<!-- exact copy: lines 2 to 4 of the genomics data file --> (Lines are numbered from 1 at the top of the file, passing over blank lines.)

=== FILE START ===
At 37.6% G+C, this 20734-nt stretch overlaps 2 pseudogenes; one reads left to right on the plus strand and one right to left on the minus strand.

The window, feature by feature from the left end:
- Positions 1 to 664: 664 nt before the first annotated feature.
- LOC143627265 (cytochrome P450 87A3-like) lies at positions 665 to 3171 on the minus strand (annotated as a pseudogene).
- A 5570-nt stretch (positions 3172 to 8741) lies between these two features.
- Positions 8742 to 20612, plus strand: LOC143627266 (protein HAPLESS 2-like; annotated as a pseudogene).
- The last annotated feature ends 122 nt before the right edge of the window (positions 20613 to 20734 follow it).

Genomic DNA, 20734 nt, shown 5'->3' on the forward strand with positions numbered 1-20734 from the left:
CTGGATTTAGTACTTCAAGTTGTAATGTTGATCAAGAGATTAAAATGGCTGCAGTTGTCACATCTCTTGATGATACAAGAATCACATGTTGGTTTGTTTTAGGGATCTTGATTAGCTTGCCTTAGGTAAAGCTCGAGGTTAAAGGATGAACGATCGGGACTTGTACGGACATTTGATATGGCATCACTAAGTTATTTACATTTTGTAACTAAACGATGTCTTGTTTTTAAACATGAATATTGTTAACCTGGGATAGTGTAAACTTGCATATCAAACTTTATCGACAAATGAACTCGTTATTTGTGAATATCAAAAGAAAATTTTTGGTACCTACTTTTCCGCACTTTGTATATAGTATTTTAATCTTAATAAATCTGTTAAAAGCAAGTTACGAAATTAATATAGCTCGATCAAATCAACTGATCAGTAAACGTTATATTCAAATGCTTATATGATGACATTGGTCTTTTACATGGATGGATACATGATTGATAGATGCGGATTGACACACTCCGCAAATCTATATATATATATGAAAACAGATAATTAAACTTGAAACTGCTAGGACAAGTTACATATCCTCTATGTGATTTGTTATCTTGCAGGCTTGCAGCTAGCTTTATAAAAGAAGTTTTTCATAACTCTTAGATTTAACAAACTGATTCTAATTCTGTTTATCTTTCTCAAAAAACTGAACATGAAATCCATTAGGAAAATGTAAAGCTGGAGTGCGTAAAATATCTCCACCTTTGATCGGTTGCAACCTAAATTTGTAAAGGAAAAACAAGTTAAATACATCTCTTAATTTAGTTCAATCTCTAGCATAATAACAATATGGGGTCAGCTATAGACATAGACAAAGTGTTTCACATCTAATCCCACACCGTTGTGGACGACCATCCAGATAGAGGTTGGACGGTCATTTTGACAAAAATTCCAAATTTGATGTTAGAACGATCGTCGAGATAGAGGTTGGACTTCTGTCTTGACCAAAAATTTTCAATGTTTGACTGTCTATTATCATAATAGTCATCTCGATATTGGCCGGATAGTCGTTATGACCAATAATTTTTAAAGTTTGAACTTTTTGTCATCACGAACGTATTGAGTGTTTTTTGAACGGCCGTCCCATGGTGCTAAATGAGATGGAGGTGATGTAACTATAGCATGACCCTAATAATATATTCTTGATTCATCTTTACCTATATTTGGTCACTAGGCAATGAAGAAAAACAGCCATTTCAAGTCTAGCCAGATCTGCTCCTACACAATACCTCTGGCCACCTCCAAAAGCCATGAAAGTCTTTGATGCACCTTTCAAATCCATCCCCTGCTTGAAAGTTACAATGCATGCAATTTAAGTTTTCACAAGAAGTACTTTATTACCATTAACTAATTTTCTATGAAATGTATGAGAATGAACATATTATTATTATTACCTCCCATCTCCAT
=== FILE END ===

The window, feature by feature from the left end:
- Positions 1 to 664: 664 nt before the first annotated feature.
- LOC143627265 (cytochrome P450 87A3-like) lies at positions 665 to 3171 on the minus strand (annotated as a pseudogene).